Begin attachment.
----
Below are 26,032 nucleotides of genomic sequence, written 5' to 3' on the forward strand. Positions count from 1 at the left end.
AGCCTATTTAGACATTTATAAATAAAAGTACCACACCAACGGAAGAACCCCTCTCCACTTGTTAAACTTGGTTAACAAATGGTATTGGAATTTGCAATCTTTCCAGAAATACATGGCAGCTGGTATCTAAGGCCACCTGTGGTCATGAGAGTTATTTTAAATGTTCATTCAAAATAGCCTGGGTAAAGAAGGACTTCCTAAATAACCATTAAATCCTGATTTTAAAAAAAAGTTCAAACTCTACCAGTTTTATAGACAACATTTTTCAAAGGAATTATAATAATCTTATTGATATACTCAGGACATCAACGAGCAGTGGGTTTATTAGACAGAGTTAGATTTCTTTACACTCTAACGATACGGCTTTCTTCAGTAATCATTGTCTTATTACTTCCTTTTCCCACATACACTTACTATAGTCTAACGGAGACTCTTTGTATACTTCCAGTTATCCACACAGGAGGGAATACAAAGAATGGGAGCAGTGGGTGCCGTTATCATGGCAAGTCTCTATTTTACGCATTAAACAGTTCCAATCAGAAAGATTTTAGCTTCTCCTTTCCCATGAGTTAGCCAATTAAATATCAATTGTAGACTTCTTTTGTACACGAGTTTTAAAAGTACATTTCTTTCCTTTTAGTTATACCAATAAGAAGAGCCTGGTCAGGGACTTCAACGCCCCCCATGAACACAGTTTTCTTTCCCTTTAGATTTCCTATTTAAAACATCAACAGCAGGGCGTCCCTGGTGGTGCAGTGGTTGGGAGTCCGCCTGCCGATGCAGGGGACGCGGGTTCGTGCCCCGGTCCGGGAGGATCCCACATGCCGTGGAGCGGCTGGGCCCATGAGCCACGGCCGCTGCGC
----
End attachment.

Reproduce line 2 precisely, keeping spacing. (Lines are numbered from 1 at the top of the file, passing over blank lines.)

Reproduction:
AGCCTATTTAGACATTTATAAATAAAAGTACCACACCAACGGAAGAACCCCTCTCCACTTGTTAAACTTGGTTAACAAATGGTATTGGAATTTGCAATCTTTCCAGAAATACATGGCAGCTGGTATCTAAGGCCACCTGTGGTCATGAGAGTTATTTTAAATGTTCATTCAAAATAGCCTGGGTAAAGAAGGACTTCCTAAATAACCATTAAATCCTGATTTTAAAAAAAAGTTCAAACTCTACCAGTTTTATAGACAACATTTTTCAAAGGAATTATAATAATCTTATTGATATACTCAGGACATCAACGAGCAGTGGGTTTATTAGACAGAGTTAGATTTCTTTACACTCTAACGATACGGCTTTCTTCAGTAATCATTGTCTTATTACTTCCTTTTCCCACATACACTTACTATAGTCTAACGGAGACTCTTTGTATACTTCCAGTTATCCACACAGGAGGGAATACAAAGAATGGGAGCAGTGGGTGCCGTTATCATGGCAAGTCTCTATTTTACGCATTAAACAGTTCCAATCAGAAAGATTTTAGCTTCTCCTTTCCCATGAGTTAGCCAATTAAATATCAATTGTAGACTTCTTTTGTACACGAGTTTTAAAAGTACATTTCTTTCCTTTTAGTTATACCAATAAGAAGAGCCTGGTCAGGGACTTCAACGCCCCCCATGAACACAGTTTTCTTTCCCTTTAGATTTCCTATTTAAAACATCAACAGCAGGGCGTCCCTGGTGGTGCAGTGGTTGGGAGTCCGCCTGCCGATGCAGGGGACGCGGGTTCGTGCCCCGGTCCGGGAGGATCCCACATGCCGTGGAGCGGCTGGGCCCATGAGCCACGGCCGCTGCGC